Close to a year after his ordeal, God’s work in his life inspired him to start Desert Odyssey. He now organises overseas spiritual retreats, where he guides participants on allowing God to mine the depths of their hearts in order to achieve healing and transformation.

“Now you know”

Rev Khoo never likened the way his life turned out to God punishing him. He recognised that this was the consequence of his sin. (Colossians 3:25, 1 Peter 2:20)

Days after everything imploded, he went cycling with his son. As he cycled, God began to speak: “For 25 years and two generations before, you’ve talked about shame, you’ve talked about guilt, vis-a-vis prisoners. You’ve talked about disappointing people you love to prisoners, letting people down, becoming the worst version of yourself.

“Now you know – shame, guilt, what it means to let people you love down, to break their hearts.”

“But you had no clue what you were talking about because you had no experience of it … when you talk to prisoners, it was all theoretical knowledge, theological constructs. Now you know – shame, guilt, what it means to let people you love down, to break their hearts.”

Rev Khoo had to stop the bike as he broke down at those words as he recognised that “this is grace. This is God. This is redemption”.

Then it dawned on him: “When Jesus died, He didn’t say, ‘I suffered so that you don’t have to suffer.’ Instead, ‘I suffered so that your suffering will be like Mine.’

“In other words, it’s a redemptive suffering. Not because He sinned, but because I did. I needed to suffer, I needed to feel every bit of the pain that I was feeling, every bit of the pain that people around me were feeling.” (1 Peter 3:18)

Redemptive work of the Cross

Losing his standing in the world was hard but nowhere as heart-breaking as losing his partner of almost 29 years to divorce.

Though the marriage was lost, God has restored their friendship. His ex-wife has also graciously extended a roof over Rev Khoo’s head, something that he is immensely grateful for.

Timothy speaking at a masterclass during the recent Eagles Leadership Conference. Photo courtesy of Eagles Communications.

“Even with the pain and sin of divorce, God still redeems,” said Rev Khoo during the Eagles Leadership Conference 2019 in July. Photo courtesy of Eagles Communications.

“I realised the restoration of the friendship was paramount. If something else follows after that, in terms of the restoration of marriage, I give thanks to God for that. But right now, it’s this beautiful space of friendship,” he said, his voice cracking.

“There is no justification for divorce – the Bible’s very clear on it. But one of the redemptive outcomes of the divorce, by God’s grace, was that my shadow was lifted from her. She was wilting under the shadow of my leadership.”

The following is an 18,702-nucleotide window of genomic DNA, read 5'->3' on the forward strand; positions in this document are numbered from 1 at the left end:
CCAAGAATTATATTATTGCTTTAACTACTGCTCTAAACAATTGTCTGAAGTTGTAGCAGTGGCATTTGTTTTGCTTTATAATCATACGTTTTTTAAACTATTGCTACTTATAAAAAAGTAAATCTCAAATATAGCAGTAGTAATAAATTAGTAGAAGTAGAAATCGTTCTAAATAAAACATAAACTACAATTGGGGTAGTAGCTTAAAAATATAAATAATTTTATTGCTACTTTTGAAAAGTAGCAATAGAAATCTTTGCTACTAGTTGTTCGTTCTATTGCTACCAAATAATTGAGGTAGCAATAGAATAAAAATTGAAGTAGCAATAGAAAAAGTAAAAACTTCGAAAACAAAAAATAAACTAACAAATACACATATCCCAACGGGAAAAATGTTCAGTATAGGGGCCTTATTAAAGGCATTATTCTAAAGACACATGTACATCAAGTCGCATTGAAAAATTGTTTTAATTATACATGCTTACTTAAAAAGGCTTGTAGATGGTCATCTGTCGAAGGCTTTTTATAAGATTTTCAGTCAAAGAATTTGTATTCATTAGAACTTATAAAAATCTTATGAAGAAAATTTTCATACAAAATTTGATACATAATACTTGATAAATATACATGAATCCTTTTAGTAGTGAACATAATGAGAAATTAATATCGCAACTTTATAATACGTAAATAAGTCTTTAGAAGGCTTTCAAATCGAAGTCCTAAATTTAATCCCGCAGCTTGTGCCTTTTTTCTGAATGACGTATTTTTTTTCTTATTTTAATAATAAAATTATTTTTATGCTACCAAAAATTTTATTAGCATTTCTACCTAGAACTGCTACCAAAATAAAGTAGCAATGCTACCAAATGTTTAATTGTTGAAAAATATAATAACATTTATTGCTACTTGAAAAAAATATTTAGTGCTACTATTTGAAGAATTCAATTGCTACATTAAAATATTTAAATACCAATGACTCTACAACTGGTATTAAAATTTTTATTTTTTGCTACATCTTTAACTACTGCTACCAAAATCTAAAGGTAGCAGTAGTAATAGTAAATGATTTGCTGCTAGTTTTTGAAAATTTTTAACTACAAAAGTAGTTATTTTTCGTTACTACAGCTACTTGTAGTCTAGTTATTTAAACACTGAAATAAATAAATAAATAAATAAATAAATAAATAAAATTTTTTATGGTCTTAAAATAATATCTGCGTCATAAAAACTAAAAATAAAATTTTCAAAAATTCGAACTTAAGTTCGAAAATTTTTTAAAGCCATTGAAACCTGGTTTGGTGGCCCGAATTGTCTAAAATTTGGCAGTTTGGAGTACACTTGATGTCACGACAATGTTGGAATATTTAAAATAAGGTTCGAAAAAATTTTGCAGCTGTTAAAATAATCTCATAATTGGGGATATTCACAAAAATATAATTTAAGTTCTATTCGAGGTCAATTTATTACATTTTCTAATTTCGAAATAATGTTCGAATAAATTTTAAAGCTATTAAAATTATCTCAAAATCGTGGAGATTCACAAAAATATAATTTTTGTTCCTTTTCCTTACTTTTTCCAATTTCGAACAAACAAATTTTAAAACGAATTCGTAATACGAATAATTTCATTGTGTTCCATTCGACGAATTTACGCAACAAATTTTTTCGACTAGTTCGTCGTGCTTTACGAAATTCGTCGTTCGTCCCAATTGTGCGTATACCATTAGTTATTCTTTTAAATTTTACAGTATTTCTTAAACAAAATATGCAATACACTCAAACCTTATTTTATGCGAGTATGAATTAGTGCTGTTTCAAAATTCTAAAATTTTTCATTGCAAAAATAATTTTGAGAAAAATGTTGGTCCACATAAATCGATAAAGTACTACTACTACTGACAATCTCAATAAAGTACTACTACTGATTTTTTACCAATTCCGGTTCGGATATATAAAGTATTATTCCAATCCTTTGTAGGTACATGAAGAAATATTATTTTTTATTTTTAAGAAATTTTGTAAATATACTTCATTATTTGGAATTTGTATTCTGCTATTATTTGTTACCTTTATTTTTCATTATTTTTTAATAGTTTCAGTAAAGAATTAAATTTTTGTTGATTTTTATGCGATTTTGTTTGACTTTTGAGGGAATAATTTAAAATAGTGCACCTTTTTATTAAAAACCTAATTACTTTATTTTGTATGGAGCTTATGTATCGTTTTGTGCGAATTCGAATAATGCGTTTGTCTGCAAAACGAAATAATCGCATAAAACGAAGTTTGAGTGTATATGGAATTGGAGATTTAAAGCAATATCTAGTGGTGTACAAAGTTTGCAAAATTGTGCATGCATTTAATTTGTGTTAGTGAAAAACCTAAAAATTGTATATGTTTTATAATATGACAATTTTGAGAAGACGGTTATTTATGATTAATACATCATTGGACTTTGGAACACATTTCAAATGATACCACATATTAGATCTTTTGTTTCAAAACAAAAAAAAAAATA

“Even with the pain and sin of divorce, God still redeems.”

All about grace

It has been a tough journey but, as Rev Khoo looks back, he sees nothing but the grace of God.

Yet there was a notion that he struggled with: “Whenever someone falls from some lofty position, whether in the secular world or in Christian organisations, we talk about a fall from grace.”

“I needed to suffer, to feel every bit of the pain that people around me were feeling.”

He broached the topic with Friar John Wong from Order of Friars Minor, who provided him spiritual direction during that year of church discipline: “Help me understand this. I cannot wrap my mind around how I fell from grace. Because as I understand grace, I can’t fall from it. Because grace is unmerited. So, what have I fallen from?” (Ephesians 2:8)

“Shouldn’t we give thanks for our human nature, as broken as it is? Because we have inexplicably fallen not from grace, but we have undeservedly fallen into grace,” replied Friar John.

“August 30, 2014, was the most dreadful, painful day of my life. But it was a day of grace,” conceded Reverend Khoo. He remembered the words from Brennan Manning’s memoir, All Is Grace, that ministered to him during that bicycle ride:

“We have inexplicably fallen not from grace, but we have undeservedly fallen into grace.”

Do you believe that the God of Jesus loves you beyond worthiness or unworthiness, beyond fidelity or infidelity – that He loves you in the morning sun and the evening rain – that He loves you when your intellect denies it, your emotions refuse it, your whole being rejects it. Do you believe that God loves without condition or reservation and loves you this moment as you are and not as you should be.

“He wants us to be the best, but He doesn’t love us so that we can become the best. He loves us as we are, not as we should be. That is God, the unconditionality of God’s love. And He knows that the freedom from sin allows us to be the best that we can become. But He doesn’t love us because of that. He loves us in spite of that, He loves us as we are,” reminded Rev Khoo.

“The message going out was the realisation of the weight of my sin. The revelation coming back is that all is grace. And so August 30, 2014, became for me, a day of grace.”

About the author

Geraldine Tan

Geraldine is a former news journalist, public relations practitioner and research editor with a penchant for puns, punctuation and a positive attitude. She is always up for the next new adventure and is on a quest to bake the perfect chocolate chip cookie. Geraldine is now Assistant Editor at Salt&Light.